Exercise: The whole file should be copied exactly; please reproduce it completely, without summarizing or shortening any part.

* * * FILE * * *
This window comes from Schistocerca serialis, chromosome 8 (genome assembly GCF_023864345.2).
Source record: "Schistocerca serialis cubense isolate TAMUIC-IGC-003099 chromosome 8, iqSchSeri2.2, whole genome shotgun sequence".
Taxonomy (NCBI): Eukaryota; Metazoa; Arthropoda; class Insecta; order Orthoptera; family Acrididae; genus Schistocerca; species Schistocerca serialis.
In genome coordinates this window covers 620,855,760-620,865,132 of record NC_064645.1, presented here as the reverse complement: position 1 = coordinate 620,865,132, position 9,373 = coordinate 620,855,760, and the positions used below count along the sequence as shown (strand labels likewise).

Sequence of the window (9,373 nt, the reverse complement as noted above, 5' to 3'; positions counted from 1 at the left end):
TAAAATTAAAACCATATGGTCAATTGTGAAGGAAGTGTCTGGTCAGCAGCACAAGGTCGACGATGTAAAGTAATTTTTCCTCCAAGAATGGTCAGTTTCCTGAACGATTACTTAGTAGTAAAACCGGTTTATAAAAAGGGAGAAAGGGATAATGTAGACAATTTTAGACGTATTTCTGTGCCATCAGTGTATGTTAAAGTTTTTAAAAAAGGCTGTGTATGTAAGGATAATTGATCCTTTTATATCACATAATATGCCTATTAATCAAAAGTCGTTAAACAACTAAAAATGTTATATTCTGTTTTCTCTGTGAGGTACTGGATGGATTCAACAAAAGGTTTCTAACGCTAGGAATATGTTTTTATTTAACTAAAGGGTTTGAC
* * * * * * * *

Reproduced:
This window comes from Schistocerca serialis, chromosome 8 (genome assembly GCF_023864345.2).
Source record: "Schistocerca serialis cubense isolate TAMUIC-IGC-003099 chromosome 8, iqSchSeri2.2, whole genome shotgun sequence".
Taxonomy (NCBI): Eukaryota; Metazoa; Arthropoda; class Insecta; order Orthoptera; family Acrididae; genus Schistocerca; species Schistocerca serialis.
In genome coordinates this window covers 620,855,760-620,865,132 of record NC_064645.1, presented here as the reverse complement: position 1 = coordinate 620,865,132, position 9,373 = coordinate 620,855,760, and the positions used below count along the sequence as shown (strand labels likewise).

Sequence of the window (9,373 nt, the reverse complement as noted above, 5' to 3'; positions counted from 1 at the left end):
TAAAATTAAAACCATATGGTCAATTGTGAAGGAAGTGTCTGGTCAGCAGCACAAGGTCGACGATGTAAAGTAATTTTTCCTCCAAGAATGGTCAGTTTCCTGAACGATTACTTAGTAGTAAAACCGGTTTATAAAAAGGGAGAAAGGGATAATGTAGACAATTTTAGACGTATTTCTGTGCCATCAGTGTATGTTAAAGTTTTTAAAAAAGGCTGTGTATGTAAGGATAATTGATCCTTTTATATCACATAATATGCCTATTAATCAAAAGTCGTTAAACAACTAAAAATGTTATATTCTGTTTTCTCTGTGAGGTACTGGATGGATTCAACAAAAGGTTTCTAACGCTAGGAATATGTTTTTATTTAACTAAAGGGTTTGAC